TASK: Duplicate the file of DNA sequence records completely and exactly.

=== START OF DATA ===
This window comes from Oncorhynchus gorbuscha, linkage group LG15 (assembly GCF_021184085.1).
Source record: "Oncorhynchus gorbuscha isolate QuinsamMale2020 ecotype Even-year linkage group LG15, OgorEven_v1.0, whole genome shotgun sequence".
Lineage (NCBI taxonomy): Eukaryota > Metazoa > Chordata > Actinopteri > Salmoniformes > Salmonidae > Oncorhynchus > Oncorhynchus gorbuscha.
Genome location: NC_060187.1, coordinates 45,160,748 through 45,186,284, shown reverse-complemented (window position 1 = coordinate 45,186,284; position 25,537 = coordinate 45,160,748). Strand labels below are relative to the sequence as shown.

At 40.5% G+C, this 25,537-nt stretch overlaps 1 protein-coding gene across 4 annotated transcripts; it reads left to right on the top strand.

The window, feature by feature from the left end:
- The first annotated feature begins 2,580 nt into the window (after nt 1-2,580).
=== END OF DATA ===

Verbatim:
This window comes from Oncorhynchus gorbuscha, linkage group LG15 (assembly GCF_021184085.1).
Source record: "Oncorhynchus gorbuscha isolate QuinsamMale2020 ecotype Even-year linkage group LG15, OgorEven_v1.0, whole genome shotgun sequence".
Lineage (NCBI taxonomy): Eukaryota > Metazoa > Chordata > Actinopteri > Salmoniformes > Salmonidae > Oncorhynchus > Oncorhynchus gorbuscha.
Genome location: NC_060187.1, coordinates 45,160,748 through 45,186,284, shown reverse-complemented (window position 1 = coordinate 45,186,284; position 25,537 = coordinate 45,160,748). Strand labels below are relative to the sequence as shown.

At 40.5% G+C, this 25,537-nt stretch overlaps 1 protein-coding gene across 4 annotated transcripts; it reads left to right on the top strand.

The window, feature by feature from the left end:
- The first annotated feature begins 2,580 nt into the window (after nt 1-2,580).